• • Mendel then formulated the law of segregation, states that the two alleles for a heritable character separate (segregate) during gamete formation and end up in different gametes • Thus, an egg or a sperm gets only one of the two alleles that are present in the somatic cells of an organism.
  • • An organism traits are indicated via its genotype and phenotype.  Genotype: The genetic composition of the gene, indicated by letters e.g. GG, Gg, gg. (A capital letter represents a dominant allele, and a lowercase letter represents a recessive allele)  Phenotype: The external appearance of the gene e.g. Brown hair, white hair.
  • 3. GENETIC CROSSES • HOW CAN WE NOW MORE OF LESS DETERMINE WHAT WILL BE THE OUTCOME IF 2 ORGANISMS HAVE A BABY?
  • TWO TYPES OF GENETIC CROSSES • MONOHYBRID CROSSES: A cross between 2 organisms where we only look an one pair of contrasting traits. • DIHYBRID CROSS: A cross between 2 organisms where we look at two pairs of contrasting traits at the same time.
  • MONOHYBRID CROSS -EXAMPLE • Determine the outcome/ F1 generation of a cross between a homozygous tall plant and a homozygous short plant. Tall plants are dominant over short plants.
  • STEPS TO SOLVE A CROSS PROBLEM 1. What trait are we looking at? 2. Choose a letter to represent the trait. 3. See if you can identify which trait is dominant – allocate the capital letter to that trait. 4. Identify the recessive trait and allocate a lower case letter to that trait. 5. Determine the genotypes of the parents. – Homozygous dominant – Two capital letters e.g. GG Homozygous recessive – Two lower case letter. E.g. gg Heterozygous – One capital letter and one lower case letter e.g. Gg 1. Start with cross
  • SOLUTION 1. Trait – Size of plant. 2. Letter chosen to represent size of plant = T/t 3. Tall plants are dominant. (Given in problem) – Given the – “T” (capital T) 4. Short plants are recessive – given the “t” (lower case t) 5. One parent is homozygous tall – TT other parent is homozygous short - tt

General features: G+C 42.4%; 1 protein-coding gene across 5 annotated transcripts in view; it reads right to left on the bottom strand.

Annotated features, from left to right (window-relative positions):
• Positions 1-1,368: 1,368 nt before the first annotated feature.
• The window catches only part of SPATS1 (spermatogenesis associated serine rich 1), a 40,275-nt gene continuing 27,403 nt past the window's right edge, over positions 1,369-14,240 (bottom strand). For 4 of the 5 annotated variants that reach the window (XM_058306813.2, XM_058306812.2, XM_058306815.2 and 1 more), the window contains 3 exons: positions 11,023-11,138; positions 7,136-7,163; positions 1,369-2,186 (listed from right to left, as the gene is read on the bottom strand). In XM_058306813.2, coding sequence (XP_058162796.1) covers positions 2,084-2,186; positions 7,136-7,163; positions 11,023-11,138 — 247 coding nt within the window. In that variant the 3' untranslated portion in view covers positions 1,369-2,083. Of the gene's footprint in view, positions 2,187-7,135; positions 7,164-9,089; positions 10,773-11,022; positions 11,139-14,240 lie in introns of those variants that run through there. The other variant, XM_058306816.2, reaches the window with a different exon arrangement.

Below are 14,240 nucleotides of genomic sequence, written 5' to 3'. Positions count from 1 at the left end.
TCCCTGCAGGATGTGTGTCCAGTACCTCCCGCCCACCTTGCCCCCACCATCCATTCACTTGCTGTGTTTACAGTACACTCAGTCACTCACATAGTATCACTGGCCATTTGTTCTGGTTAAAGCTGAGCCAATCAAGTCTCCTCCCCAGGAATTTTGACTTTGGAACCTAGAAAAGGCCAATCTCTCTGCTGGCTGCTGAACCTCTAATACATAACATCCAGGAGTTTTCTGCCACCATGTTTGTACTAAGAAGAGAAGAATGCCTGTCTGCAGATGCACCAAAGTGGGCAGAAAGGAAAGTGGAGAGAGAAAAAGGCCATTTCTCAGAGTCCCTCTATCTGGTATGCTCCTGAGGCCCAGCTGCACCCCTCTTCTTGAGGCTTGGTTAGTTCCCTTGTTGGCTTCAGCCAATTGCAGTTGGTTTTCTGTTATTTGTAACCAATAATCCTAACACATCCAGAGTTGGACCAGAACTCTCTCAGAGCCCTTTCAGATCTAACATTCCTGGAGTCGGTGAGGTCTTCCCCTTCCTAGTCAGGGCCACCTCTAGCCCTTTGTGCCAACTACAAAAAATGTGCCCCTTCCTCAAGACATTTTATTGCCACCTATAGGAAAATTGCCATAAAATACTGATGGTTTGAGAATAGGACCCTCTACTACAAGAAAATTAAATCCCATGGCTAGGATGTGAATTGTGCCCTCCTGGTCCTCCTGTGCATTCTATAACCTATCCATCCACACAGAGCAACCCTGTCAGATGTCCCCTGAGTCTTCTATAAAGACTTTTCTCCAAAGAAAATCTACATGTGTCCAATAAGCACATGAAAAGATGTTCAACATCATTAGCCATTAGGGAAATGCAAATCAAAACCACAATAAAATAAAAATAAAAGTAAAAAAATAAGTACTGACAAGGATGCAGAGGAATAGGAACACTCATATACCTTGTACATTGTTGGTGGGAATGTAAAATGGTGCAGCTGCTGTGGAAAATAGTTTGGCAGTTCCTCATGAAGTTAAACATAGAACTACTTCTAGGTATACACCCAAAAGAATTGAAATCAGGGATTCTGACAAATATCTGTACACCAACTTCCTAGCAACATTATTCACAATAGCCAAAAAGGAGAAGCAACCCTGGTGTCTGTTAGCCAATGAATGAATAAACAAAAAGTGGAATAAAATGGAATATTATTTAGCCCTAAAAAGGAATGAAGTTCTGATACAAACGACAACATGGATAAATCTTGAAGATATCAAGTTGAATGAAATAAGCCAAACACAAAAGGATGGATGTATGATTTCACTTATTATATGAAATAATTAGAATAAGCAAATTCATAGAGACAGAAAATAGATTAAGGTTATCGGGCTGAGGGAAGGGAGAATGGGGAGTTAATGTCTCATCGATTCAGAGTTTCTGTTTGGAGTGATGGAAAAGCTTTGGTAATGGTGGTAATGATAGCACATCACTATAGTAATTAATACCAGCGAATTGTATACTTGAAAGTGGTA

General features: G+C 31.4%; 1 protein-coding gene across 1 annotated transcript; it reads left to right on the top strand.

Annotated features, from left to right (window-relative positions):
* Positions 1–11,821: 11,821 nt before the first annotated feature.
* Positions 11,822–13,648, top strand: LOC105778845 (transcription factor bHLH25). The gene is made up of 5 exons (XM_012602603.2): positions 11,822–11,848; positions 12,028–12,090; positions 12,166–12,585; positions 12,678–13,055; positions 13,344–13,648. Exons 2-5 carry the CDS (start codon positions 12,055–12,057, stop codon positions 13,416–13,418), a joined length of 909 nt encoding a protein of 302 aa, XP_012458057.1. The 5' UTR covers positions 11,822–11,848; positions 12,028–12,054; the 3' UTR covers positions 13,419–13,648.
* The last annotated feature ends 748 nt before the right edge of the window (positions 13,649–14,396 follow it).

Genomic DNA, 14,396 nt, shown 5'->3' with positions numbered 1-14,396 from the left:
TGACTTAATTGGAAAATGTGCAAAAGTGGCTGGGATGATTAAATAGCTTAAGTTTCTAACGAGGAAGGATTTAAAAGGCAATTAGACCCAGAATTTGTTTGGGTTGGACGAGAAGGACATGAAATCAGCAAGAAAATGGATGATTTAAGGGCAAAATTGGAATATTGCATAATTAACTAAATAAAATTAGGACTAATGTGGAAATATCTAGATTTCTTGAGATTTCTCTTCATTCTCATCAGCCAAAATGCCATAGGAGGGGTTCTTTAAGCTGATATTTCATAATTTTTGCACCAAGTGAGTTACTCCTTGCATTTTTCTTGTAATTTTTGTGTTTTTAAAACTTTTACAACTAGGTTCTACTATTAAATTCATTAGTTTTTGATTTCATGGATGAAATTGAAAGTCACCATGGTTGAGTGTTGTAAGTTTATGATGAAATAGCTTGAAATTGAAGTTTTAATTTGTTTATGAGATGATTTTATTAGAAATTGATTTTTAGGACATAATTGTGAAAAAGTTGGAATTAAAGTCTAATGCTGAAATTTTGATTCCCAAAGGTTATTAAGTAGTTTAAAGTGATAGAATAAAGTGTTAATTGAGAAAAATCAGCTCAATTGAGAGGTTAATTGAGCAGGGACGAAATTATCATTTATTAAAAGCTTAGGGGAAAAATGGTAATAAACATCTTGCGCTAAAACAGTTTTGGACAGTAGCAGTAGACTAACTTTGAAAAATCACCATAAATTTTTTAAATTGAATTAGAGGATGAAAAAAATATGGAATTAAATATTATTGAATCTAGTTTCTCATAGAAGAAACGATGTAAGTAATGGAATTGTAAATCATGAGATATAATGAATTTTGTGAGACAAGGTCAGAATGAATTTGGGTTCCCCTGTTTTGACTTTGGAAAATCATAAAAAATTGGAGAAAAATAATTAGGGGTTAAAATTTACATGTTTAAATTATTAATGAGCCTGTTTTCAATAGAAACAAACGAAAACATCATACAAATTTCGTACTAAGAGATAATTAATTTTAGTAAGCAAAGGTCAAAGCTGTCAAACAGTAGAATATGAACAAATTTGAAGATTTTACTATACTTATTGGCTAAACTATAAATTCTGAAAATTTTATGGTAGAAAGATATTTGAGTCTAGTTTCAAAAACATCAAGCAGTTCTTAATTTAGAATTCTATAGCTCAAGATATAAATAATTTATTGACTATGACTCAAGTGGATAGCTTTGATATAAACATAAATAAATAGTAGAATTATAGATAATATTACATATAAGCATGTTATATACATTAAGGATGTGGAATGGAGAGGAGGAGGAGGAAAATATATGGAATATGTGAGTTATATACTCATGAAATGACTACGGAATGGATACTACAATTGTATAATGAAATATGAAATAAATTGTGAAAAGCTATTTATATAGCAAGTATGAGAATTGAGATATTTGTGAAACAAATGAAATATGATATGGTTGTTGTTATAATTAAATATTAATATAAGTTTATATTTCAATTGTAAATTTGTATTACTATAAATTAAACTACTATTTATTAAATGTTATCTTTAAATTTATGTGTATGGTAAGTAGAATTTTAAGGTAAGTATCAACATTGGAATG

• CROSS SHOWN AS A GENETIC DIAGRAM Why? Tall is dominant over short plants – Babies have both alleles: tall and short
  • Cross shown as a punnet square
  • CROSS BETWEEN F1 GENERATION INDIVIDUALS (INTERBREED F1 GENERATION)
  • MONOHYBRID CROSS –EXAMPLE 2 A heterozygous blue eyed rabbit is crossed with a rabbit with pink eyes. What is the possibility of the babies being born with pink eyes?
  • SOLUTION 1. Trait: eye colour of rabbit. 2. Letter used: E/e 3. Dominant trait: Blue eyes (Why? The first rabbit is heterozygous – both alleles – but blue is being expressed in rabbit eyes.) = E 4. Recessive trait: pink eyes = e 5. Rabbit one – heterozygous: Ee Rabbit two – homozygous: ee (why?) The only way that a rabbit can have pink eyes expressed externally is if both alleles code for pink eyes.
  • EXAMPLE OF A DIHYBRID CROSS Determine the F2 generation of a cross between yellow round seeded peas and wrinkled green seeded peas. Yellow and round seeds are dominant.
  • • Using a dihybrid cross, Mendel developed the law of independent assortment • The law of independent assortment states that each pair of alleles segregates independently from another pair of alleles during gamete formation. • Strictly speaking, this law applies only to genes on different, nonhomologous chromosomes • Genes located near each other on the same chromosome tend to be inherited together.